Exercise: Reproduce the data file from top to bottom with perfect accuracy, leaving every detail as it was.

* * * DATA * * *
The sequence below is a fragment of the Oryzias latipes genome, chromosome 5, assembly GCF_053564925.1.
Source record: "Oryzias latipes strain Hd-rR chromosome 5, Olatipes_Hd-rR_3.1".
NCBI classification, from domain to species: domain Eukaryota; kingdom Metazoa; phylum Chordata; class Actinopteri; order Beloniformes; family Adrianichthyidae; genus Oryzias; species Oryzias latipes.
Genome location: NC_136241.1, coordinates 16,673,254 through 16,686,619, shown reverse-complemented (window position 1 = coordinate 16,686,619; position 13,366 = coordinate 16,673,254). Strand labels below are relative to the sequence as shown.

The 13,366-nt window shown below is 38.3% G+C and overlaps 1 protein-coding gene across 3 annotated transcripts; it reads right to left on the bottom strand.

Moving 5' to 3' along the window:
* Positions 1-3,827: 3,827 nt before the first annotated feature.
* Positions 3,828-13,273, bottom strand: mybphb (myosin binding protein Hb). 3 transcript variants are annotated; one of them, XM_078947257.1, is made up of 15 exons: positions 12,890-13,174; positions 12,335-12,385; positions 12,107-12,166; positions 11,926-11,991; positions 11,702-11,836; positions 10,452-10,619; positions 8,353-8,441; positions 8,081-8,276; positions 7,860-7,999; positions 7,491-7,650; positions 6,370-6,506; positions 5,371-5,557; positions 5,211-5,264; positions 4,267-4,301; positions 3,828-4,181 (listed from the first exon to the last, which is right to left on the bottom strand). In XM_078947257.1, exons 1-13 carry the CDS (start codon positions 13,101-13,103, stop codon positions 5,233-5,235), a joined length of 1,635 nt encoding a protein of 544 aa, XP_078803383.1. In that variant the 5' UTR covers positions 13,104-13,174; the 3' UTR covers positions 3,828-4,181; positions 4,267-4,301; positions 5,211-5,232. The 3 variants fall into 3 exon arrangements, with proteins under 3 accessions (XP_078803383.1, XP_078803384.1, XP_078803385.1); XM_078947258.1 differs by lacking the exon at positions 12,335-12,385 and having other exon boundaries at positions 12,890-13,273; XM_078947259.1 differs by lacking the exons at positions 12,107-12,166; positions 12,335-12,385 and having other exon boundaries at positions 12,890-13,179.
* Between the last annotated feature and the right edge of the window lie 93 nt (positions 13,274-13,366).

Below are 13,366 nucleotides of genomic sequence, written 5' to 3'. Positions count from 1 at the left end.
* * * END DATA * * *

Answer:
The sequence below is a fragment of the Oryzias latipes genome, chromosome 5, assembly GCF_053564925.1.
Source record: "Oryzias latipes strain Hd-rR chromosome 5, Olatipes_Hd-rR_3.1".
NCBI classification, from domain to species: domain Eukaryota; kingdom Metazoa; phylum Chordata; class Actinopteri; order Beloniformes; family Adrianichthyidae; genus Oryzias; species Oryzias latipes.
Genome location: NC_136241.1, coordinates 16,673,254 through 16,686,619, shown reverse-complemented (window position 1 = coordinate 16,686,619; position 13,366 = coordinate 16,673,254). Strand labels below are relative to the sequence as shown.

The 13,366-nt window shown below is 38.3% G+C and overlaps 1 protein-coding gene across 3 annotated transcripts; it reads right to left on the bottom strand.

Moving 5' to 3' along the window:
* Positions 1-3,827: 3,827 nt before the first annotated feature.
* Positions 3,828-13,273, bottom strand: mybphb (myosin binding protein Hb). 3 transcript variants are annotated; one of them, XM_078947257.1, is made up of 15 exons: positions 12,890-13,174; positions 12,335-12,385; positions 12,107-12,166; positions 11,926-11,991; positions 11,702-11,836; positions 10,452-10,619; positions 8,353-8,441; positions 8,081-8,276; positions 7,860-7,999; positions 7,491-7,650; positions 6,370-6,506; positions 5,371-5,557; positions 5,211-5,264; positions 4,267-4,301; positions 3,828-4,181 (listed from the first exon to the last, which is right to left on the bottom strand). In XM_078947257.1, exons 1-13 carry the CDS (start codon positions 13,101-13,103, stop codon positions 5,233-5,235), a joined length of 1,635 nt encoding a protein of 544 aa, XP_078803383.1. In that variant the 5' UTR covers positions 13,104-13,174; the 3' UTR covers positions 3,828-4,181; positions 4,267-4,301; positions 5,211-5,232. The 3 variants fall into 3 exon arrangements, with proteins under 3 accessions (XP_078803383.1, XP_078803384.1, XP_078803385.1); XM_078947258.1 differs by lacking the exon at positions 12,335-12,385 and having other exon boundaries at positions 12,890-13,273; XM_078947259.1 differs by lacking the exons at positions 12,107-12,166; positions 12,335-12,385 and having other exon boundaries at positions 12,890-13,179.
* Between the last annotated feature and the right edge of the window lie 93 nt (positions 13,274-13,366).

Below are 13,366 nucleotides of genomic sequence, written 5' to 3'. Positions count from 1 at the left end.